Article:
Academics & Faculty

Why are there so many species of beetles and so few crocodiles?

Answer may be 'adaptive zones' that limit species number, life scientists report

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There are more than 400,000 species of beetles and only two species of the tuatara, a reptile cousin of snakes and lizards that lives in New Zealand. Crocodiles and alligators, while nearly 250 million years old, have diversified into only 23 species. Why evolution has produced "winners" — including mammals and many species of birds and fish — and "losers" is a major question in evolutionary biology.
 
Scientists have often posited that because some animal and plant lineages are much older than others, they have had more time to produce new species (the dearth of crocodiles notwithstanding). This idea — that time is an important predictor of species number — underlies many theoretical models used by biologists. However, it fails to explain species numbers across all multi-cellular life on the planet, a team of life scientists reports Aug. 28 in the online journal PLoS Biology, a publication of the Public Library of Science.
 
"We found no evidence of that," said Michael Alfaro, a UCLA associate professor of ecology and evolutionary biology and senior author of the new study. "When we look across the tree of life, the age of the group tells us almost nothing about how many species we would expect to find. In most groups, it tells us nothing."
 
Another idea, that some groups are innately better or worse at producing species, similarly fails to explain differences in species number among all of the major living lineages of plants and animals, the life scientists found.
 
"We know that some groups, like flowering plants or cichlid fishes, have been exceptionally good at producing species during certain periods of their evolutionary history," Alfaro said. "However, when we look at the ages of all of the major groups of plants and animals, these differences in speciation rate are not sufficient to explain the differences in species number that exist in extant groups."
 
Alfaro and his colleagues studied 1,397 major groups of multi-cellular eukaryotes — including animals, plants and fungi — that account for 1.2 million species. Working as "evolutionary detectives," they were able to see whether the groups that split the earliest tended to have the most species. They assigned a "species richness score" to these 1,397 groups, using novel statistical and computational methods they developed.
 
If age does not explain species diversity, an alternative idea is that a lineage will produce species up until the point that it fills an "adaptive zone" that allows a maximum number of species, Alfaro said. In other words, a lineage of bats, whales or penguins has a maximum capacity that is determined by habitat requirements and competitors.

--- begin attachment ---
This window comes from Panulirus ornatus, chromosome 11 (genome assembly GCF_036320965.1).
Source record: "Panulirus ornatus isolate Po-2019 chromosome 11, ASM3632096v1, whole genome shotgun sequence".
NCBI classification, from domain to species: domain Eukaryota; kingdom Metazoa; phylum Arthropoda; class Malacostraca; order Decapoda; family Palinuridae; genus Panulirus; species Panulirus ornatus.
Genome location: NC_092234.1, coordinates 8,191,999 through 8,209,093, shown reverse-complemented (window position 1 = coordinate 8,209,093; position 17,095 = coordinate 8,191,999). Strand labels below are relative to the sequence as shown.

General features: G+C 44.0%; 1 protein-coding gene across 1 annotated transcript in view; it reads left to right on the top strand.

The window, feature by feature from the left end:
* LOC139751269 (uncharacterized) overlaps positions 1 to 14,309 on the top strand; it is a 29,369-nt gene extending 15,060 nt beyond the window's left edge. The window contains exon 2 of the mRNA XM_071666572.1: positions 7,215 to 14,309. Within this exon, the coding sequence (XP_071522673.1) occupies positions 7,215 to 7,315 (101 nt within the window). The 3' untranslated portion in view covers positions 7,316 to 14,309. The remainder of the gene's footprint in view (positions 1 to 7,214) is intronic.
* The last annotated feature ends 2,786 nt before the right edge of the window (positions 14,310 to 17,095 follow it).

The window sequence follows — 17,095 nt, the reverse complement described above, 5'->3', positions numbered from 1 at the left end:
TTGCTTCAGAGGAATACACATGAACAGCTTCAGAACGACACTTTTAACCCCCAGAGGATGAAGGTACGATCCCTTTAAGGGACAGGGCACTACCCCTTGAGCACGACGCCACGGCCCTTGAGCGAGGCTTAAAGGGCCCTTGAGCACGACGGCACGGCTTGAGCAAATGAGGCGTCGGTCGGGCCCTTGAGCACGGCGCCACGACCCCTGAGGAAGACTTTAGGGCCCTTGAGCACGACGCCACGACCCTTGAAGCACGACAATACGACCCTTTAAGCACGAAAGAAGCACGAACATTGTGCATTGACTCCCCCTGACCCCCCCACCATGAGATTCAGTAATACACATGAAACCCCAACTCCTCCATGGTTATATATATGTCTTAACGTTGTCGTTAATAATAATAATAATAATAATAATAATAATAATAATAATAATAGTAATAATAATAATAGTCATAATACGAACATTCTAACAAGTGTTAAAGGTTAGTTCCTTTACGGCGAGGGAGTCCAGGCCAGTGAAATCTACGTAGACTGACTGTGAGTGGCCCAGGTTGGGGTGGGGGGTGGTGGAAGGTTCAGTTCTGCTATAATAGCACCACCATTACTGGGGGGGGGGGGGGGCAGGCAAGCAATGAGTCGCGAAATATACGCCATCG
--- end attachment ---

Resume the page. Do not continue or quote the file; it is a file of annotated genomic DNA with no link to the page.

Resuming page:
When an adaptive zone is first colonized, the growth of new species will be rapid, up until that limit has been reached. Once a zone is full, this speciation rate will level off. New species will not emerge until one of two events occurs: First, an existing species may go extinct, in which case it may be replaced. Second, a species within the adaptive zone may evolve a new trait —sharp teeth, wings, chemical defenses or camouflage, for example — that confers a significant ecological advantage and takes it into a new adaptive zone, creating opportunities for new species to emerge, Alfaro said.
 
"Adaptive zones are an old idea in evolutionary biology, but there is little understanding of whether speciation rates or adaptive zones are more important in explaining species richness across the tree of life," Alfaro said. "If adaptive zones control biodiversity at the broadest scales, then the rate of species growth will be a good explanation of species richness only right after a lineage has entered into a new adaptive zone. Once the adaptive zone has filled up, then, no matter how much time goes by, the number of species will not change much."
 
Thus, these adaptive zones, which Alfaro also calls "ecological limits," serve to restrict the number of new species that can emerge.
 
"Most of the groups that we studied have hit their limits," he said. "Ecological limits can explain the data we see. What's really driving things is how many times lineages evolve new innovations that move them into new adaptive zones.
 
"The ultimate goal in our field is to have a reconstruction of the entire evolutionary history of all species on the planet," Alfaro added. "Here we provide a piece of the puzzle. Our study sheds light on the causal factors of biodiversity across the tree of life."
 
Daniel Rabosky, an assistant professor of ecology and evolutionary biology at the University of Michigan–Ann Arbor is the lead author of the study, and Graham Slater, a National Science Foundation–funded UCLA postdoctoral scholar in ecology and evolutionary biology, is a co-author.
 
The research is funded by the National Science Foundation and by the University of California's Miller Institute for Basic Research in Science.
 
In a 2009 study published in Proceedings of the National Academy of Sciences, Alfaro and his colleagues reported that mammals and many species of birds and fish are among evolution's "winners," while crocodiles, alligators and a reptile cousin of snakes and lizards known as the tuatara are among the "losers." That study also showed that new species emerge nearly as often as they die off.
 
For more about Alfaro's research, visit his website at http://pandorasboxfish.squarespace.com.
 
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